Nash’s Organic Produce, Sequim, WA
Nash’s Organic Produce is another CSA that seems to have it all. In addition to the recipes available on the website, members get access to a weekly newsletter with recipes, health tips, and news from the farm. Farm share membership is also accompanied by a 10% discount on Nash’s products at their Farm store and Farmer’s Market stands. Pick-up is available at several Farmers market in several Washington towns.
So those are some of our favorite CSAs and Farm shares in the state of Washington. What are your favorites?
Here are some REALLY good reasons why you should grow your own tomatoes. Read “Tomatoland” by Barry Estabrook. Or be convinced by these excerpts from the NY Times book review…
“South Florida, where nearly all of America’s winter tomatoes are grown, is nearly…(an)…alien…environment for farming. It’s insane that tomatoes are grown there at all.
“Florida’s sandy soil, Mr. Estabrook writes, is as devoid of plant nutrients as a pile of moon rocks. “Florida growers may as well be raising their plants in a sterile hydroponic medium.”
He continues, witheringly: “To get a successful crop, they pump the soil full of chemical fertilizers and can blast the plants with more than 100 different herbicides and pesticides, including some of the most toxic in agribusiness’s arsenal.” Migrant workers are coated with these chemicals too. The toll that’s taken on them, in the form of birth defects, cancer and other ailments, is hideous to observe and should fill those who eat Florida tomatoes with shame.
And all this for what? Hard, tasteless, uniform green balls that barely dent when they fall off a truck at 60 miles per hour and that must be gassed to achieve the sick-pink hue they present in supermarkets.
Not ready to abandon the pleasures of gardening just because fall is approaching? Here are a few ideas to keep your hand in and to make sure your green thumb stays green.
Planting Bulbs in the Fall
The most obvious solution is to consider planting bulbs in the fall for flowers that will bloom in the spring. Dormant over the summer months, bulbs break dormancy during low temperatures so that growth can resume in fall and early winter. As a general guideline, you can plant your bulbs between mid-August until the soil freezes depending on the species.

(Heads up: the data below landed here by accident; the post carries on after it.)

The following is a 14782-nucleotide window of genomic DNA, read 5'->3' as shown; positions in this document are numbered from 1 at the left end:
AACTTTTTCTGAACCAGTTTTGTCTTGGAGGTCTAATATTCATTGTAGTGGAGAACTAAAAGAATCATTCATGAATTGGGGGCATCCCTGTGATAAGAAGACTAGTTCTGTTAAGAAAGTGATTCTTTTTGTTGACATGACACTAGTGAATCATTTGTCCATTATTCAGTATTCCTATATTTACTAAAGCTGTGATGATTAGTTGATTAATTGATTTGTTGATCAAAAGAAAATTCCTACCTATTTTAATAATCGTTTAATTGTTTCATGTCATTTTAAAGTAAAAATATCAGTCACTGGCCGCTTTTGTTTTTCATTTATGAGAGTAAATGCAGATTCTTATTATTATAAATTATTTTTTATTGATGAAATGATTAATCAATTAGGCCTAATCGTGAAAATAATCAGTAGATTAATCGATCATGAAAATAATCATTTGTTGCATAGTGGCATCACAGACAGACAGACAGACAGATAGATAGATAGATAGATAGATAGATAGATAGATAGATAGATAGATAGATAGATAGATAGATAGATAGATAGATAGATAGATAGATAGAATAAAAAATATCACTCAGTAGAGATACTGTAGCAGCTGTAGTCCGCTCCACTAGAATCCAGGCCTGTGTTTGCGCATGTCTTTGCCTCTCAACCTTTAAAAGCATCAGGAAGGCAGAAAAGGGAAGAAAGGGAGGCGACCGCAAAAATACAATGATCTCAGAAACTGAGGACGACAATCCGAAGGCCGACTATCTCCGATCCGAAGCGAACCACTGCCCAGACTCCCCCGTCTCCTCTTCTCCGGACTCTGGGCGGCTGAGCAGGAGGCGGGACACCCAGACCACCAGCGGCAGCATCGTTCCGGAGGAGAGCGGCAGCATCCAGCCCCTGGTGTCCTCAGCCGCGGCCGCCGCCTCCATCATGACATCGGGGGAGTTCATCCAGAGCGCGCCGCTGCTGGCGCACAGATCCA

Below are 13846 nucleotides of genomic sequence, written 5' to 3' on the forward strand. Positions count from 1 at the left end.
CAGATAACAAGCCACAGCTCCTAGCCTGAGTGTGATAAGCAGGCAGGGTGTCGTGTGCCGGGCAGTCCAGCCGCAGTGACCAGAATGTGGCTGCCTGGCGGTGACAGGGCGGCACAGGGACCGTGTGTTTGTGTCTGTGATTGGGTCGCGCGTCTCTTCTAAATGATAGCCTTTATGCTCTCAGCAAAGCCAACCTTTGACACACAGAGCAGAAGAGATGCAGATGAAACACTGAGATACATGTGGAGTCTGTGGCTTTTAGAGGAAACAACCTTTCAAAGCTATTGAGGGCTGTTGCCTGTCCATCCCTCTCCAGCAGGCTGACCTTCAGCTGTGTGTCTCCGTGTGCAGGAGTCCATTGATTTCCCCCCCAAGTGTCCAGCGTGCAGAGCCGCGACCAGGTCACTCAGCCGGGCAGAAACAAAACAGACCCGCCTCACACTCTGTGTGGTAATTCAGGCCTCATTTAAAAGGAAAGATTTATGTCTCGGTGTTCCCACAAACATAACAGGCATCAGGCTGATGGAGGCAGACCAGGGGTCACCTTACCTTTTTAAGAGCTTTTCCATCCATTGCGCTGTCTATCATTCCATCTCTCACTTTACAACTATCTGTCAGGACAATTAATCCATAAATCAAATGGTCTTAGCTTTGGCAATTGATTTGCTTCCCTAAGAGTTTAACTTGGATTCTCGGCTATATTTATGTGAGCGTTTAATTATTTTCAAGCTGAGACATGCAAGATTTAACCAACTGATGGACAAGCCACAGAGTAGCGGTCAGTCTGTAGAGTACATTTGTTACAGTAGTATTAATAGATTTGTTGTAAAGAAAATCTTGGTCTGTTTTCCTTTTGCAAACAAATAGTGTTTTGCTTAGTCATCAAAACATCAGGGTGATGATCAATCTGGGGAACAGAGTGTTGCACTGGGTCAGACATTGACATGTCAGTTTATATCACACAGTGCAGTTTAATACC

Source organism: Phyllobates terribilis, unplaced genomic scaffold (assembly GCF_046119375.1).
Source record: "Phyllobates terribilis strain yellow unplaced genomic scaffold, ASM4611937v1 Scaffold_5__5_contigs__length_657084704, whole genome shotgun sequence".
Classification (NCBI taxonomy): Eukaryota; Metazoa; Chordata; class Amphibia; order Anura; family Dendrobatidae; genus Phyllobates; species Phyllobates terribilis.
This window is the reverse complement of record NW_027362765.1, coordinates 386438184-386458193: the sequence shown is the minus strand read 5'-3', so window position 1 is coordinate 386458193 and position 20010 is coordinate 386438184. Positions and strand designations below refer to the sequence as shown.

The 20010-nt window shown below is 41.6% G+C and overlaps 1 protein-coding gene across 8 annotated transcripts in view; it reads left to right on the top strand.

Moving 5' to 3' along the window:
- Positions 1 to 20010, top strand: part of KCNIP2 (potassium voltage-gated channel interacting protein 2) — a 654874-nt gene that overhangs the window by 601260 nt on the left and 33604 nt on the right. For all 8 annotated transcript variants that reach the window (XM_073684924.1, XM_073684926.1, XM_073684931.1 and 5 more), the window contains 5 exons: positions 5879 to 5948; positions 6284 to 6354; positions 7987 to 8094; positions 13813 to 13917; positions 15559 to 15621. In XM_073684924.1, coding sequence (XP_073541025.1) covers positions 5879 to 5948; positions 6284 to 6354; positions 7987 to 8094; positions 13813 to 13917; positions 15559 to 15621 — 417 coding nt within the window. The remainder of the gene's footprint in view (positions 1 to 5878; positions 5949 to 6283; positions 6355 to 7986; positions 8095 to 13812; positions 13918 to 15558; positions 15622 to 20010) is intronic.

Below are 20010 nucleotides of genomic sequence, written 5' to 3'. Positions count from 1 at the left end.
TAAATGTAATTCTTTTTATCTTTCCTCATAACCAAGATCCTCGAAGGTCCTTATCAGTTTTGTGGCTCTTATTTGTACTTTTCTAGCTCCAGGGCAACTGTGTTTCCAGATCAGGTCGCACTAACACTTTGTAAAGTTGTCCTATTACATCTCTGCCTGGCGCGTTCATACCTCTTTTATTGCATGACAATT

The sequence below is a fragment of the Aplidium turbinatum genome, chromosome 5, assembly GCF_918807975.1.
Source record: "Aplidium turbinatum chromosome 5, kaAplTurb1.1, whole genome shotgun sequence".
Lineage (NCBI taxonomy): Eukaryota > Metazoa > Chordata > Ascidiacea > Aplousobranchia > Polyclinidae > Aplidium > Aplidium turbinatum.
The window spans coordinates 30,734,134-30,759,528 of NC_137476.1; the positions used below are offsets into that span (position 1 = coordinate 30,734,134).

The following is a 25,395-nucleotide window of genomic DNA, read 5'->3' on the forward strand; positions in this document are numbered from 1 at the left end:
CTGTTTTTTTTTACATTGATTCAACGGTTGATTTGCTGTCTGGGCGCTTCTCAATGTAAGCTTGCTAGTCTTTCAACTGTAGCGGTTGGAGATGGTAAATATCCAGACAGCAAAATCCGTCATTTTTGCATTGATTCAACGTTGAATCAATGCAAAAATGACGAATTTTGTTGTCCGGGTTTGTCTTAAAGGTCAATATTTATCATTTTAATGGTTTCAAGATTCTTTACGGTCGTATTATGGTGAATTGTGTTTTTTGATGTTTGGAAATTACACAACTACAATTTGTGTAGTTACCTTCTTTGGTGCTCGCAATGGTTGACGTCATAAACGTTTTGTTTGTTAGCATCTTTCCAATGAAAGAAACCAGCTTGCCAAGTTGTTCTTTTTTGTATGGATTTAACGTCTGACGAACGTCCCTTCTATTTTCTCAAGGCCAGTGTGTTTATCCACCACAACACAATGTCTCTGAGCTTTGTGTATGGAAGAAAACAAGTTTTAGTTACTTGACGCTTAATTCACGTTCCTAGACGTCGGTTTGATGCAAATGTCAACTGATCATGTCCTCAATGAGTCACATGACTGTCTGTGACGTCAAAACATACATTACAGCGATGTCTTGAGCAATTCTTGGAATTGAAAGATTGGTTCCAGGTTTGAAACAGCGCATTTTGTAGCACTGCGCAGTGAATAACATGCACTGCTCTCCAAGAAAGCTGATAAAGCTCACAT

Planting Vegetables in the Fall
Planting a vegetable garden in the fall may even be easier than gardening during the summer. Think about it: none of those perspiration-drenched days during hot and Continue reading
Would you like to make growing your own fresh vegetables easier? Then give a thought to raised bed gardening. Gardening in contained soil higher than surface soil provides a number of advantages over growing plants in level ground.
Easily Managed Plots
Raised bed gardening means planting vegetables within smaller sized plots of contained earth.These smaller bed layouts are great for those who have limited room and can be more compatible with today’s busy lifestyles. Rectangular raised beds approximately 3 feet in width make all areas of the bed easily accessible. The length of the bed depends on your needs and your landscape. For more yield, some gardeners plant multiple raised beds with paths between them to allow for easier reach and easy Continue reading
These days, many households are growing their their own fresh, seasonal vegetables in their very own gardens. If you’re contemplating starting your own vegetable garden, here are some basic tips you ought to know.
Grow what you like to eat. Plant a garden that will yield the homegrown vegetables that you know you and your family can enjoy. Don’t over plant. Don’t spend your time and effort growing things you’ll just give away.
Know your vegetables. Do some research. Match what you want to grow with your area and climate for best results.
If you have plenty of time and space, a manageable garden is about 10 feet by 10 feet. Design your garden with long rows or partitioned into grids. Sketch a diagram where Continue reading
You’ve decided you want to try your hand at vegetable gardening. Probably, your first instinct is to grow something you like to eat, something that tastes best when it’s fresh, and something you’d like to have in abundance.
Congratulations. You’ve already taken the first step toward a successful vegetable garden. Grow only what you like.
Pick a location. Vegetables need lots of sunshine, so look for an area that receives plenty of morning sun and more sun than shade all day.
Check the soil. Prepare a plot of flat ground that will receive full sun nearly all day. If you’re planting in your backyard or anywhere outdoors, you need to find out what kind Continue reading